I Wish It Could Be Christmas Every Day By Milly Johnson:  A big-hearted feast bursting with love, laughter and tears - book review -

It’s the day before Christmas Eve and it’s snowing hard across the Yorkshire Moors. Bridge Winterman is driving to a country house hotel to meet her soon to be ex-husband, Luke Palfreyman, to sign the final divorce papers before Christmas.

Wednesday, 11th November 2020, 3:45 pm
I Wish It Could Be Christmas Every Day
I Wish It Could Be Christmas Every Day

As dark clouds hang menacingly over Christmas celebrations this year, escape into the wintertime world created by Milly Johnson, the Barnsley author whose warm-hearted stories are the perfect match for her hearty Yorkshire humour.

There can be no better way to get ready for the season of family, friendship and togetherness than in the company of the queen of eternal optimism and feel-good fiction… a worldwide bestselling novelist who has turned clever rom-coms into a very special art form.

Johnson, winner of the 2020 Romantic Novelists’ Association Outstanding Achievement Award, is loved for her stories that blend heartfelt emotions with laugh-out-loud humour, gritty reality with gorgeous romance, and moments of sheer magic with the downright prosaic.

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And she’s back with what she (and her ecstatic readers!) reckon is her best book yet… a festive-themed, big-hearted feast bursting with love, laughter, tears, a small cast of perfectly drawn characters that readers will love as much as their own best friends, and lots and lots of snow.

It’s the day before Christmas Eve and it’s snowing hard across the Yorkshire Moors. Bridge Winterman is driving to a country house hotel to meet her soon to be ex-husband, Luke Palfreyman, to sign the final divorce papers before Christmas.

But when the weather suddenly turns into ‘a nuclear winter,’ Bridge changes course and ends up at the Figgy Hollow Inn, an attractive old pub nestling in a tiny hamlet in the middle of nowhere.

Only problem is that it’s locked and no one is at home but with the help of a screwdriver and a dubious past, Bridge lets herself in and manages to let Luke know where she is before her phone signal dies.

Luke, meanwhile, is not surprised that the meet-up with Bridge is not going well… she is ‘a walking jinx’ and living with her was like being in ‘a whirlpool full of piranhas’ compared to the even flow of his days with new girlfriend Carmen.

Even before Luke arrives, two more travellers turn up, seeking sanctuary from the blizzard. PA Mary Padgett is driving her boss, Jack Butterly, owner of a successful scone-making company, to meet a client but they have also been blown off course.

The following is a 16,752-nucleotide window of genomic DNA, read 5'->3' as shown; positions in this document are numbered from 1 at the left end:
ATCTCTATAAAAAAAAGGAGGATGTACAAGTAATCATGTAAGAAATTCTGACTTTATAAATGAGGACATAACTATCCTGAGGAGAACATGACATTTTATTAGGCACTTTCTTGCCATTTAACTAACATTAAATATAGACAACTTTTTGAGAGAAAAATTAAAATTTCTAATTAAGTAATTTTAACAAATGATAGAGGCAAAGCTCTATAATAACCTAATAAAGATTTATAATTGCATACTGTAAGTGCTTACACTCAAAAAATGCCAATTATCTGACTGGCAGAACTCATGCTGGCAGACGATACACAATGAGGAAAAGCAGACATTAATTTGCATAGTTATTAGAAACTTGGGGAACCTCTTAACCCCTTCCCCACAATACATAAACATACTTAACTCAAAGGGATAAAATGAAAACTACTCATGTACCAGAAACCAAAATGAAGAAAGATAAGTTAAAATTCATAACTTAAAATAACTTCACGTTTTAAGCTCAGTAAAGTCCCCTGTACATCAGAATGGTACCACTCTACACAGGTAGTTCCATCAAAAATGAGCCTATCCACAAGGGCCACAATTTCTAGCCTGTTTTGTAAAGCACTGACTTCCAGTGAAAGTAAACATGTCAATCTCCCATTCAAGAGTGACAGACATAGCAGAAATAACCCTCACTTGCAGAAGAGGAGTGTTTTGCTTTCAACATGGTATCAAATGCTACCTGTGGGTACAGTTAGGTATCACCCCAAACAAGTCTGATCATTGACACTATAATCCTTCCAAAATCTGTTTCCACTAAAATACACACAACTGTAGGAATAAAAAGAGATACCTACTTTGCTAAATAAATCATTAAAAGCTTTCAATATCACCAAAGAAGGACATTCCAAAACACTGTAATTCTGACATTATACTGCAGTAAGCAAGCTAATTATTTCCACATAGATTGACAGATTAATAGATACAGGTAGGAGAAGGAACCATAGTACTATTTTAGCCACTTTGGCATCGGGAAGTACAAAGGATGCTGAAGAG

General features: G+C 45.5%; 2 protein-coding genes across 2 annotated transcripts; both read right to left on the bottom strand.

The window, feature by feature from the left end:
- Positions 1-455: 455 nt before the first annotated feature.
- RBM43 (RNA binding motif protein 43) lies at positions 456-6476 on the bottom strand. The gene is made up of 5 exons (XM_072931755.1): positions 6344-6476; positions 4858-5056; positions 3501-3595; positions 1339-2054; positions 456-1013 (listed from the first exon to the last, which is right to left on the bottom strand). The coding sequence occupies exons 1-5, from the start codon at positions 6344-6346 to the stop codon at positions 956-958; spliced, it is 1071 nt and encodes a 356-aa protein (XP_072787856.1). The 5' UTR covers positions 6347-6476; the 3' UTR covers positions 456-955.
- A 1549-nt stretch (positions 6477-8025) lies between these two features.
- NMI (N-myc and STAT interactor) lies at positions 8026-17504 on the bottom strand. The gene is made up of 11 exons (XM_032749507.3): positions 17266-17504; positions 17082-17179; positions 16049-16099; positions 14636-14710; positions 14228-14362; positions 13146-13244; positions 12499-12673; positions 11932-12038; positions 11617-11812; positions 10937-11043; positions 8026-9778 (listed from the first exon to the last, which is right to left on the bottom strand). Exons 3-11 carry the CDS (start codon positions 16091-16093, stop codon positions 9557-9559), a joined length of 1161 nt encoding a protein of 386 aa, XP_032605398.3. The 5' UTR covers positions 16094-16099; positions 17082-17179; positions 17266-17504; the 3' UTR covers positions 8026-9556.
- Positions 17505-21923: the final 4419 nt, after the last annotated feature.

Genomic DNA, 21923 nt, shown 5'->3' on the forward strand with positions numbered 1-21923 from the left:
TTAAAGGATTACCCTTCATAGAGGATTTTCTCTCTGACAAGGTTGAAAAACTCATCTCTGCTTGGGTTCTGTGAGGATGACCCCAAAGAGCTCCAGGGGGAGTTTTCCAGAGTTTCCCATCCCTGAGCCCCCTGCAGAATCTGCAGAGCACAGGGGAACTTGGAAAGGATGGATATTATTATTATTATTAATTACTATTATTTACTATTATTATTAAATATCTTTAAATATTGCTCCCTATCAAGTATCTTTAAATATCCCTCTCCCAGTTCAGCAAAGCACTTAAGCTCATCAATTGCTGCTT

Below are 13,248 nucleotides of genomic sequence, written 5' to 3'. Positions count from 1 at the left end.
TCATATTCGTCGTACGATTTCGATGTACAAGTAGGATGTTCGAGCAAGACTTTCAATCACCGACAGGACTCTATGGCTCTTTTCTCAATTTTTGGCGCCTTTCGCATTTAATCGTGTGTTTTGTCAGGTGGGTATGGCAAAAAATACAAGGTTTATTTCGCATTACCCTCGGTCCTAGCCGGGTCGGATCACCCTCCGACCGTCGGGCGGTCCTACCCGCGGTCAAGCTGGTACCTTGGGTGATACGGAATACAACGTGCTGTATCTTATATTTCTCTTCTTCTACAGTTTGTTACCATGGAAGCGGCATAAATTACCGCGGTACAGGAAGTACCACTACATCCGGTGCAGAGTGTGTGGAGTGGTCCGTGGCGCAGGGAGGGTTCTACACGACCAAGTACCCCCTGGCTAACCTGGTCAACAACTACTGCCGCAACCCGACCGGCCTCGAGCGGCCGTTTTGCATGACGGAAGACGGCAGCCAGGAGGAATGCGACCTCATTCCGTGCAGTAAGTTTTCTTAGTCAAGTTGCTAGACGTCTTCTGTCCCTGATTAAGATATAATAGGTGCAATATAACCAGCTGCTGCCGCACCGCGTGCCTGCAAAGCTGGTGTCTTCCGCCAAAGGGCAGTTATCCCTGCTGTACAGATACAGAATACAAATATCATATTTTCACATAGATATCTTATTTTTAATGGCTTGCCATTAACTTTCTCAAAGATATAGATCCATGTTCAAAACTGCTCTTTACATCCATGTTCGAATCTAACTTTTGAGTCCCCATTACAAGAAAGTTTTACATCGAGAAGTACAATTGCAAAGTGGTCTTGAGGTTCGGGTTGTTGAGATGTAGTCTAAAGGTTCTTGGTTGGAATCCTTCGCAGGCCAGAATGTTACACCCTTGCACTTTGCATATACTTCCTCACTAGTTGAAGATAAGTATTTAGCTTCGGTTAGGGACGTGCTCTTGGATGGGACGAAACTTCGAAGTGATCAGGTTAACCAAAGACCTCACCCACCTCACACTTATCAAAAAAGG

Mary has been trying to get hard-working, hard-nosed Jack to notice her for four years, but he can only see the efficient PA she is at work. Mary knows that underneath his steely veneer is someone lonely, vulnerable and sad and she could be just what he needs to melt the ice.

Last to seek sanctuary at Figgy Hollow are married couple, Charlie and Robin, who have shared a happy life together (even if ‘gentle squabbling’ has been part of their 32-year relationship’s DNA) and were on their way to a luxury hotel in Scotland for a very special Christmas, until the weather stopped them in their tracks.

With the snow continuing to fall, will the inn give them everything they were hoping to find this Christmas… and much more besides?

I Wish It Could Be Christmas Every Day is a truly memorable romantic comedy that melts the heart and makes the spirits soar as three very different couples settle in for a Christmas which wasn’t what they had planned, but turns out to be the Christmas that will help to map out their futures.

Johnson’s wide-ranging experiences as a columnist, joke-writer, poet, motivational speaker and writer who champions women, have made her a consummate ‘people person’ and this tasty dish is served with a big dollop of human insight, moments of powerful emotional intensity, a sprinkling of ‘Milly’ magic, and lashings of Yorkshire wit.

On their journey to unexpected realisations, revelations and resolutions, this disparate group of strangers encounter the comfort of new friendships, learn how to say goodbye, and experience a range of emotions from happiness and heartache to hope and acceptance.

Written with her trademark light touch, but mined from a deep well of experience, intuition, and compassion, this is the perfect book to treasure for yourself… or parcel up as a gift for your own special loved one.

(Simon & Schuster, hardback, £14.99)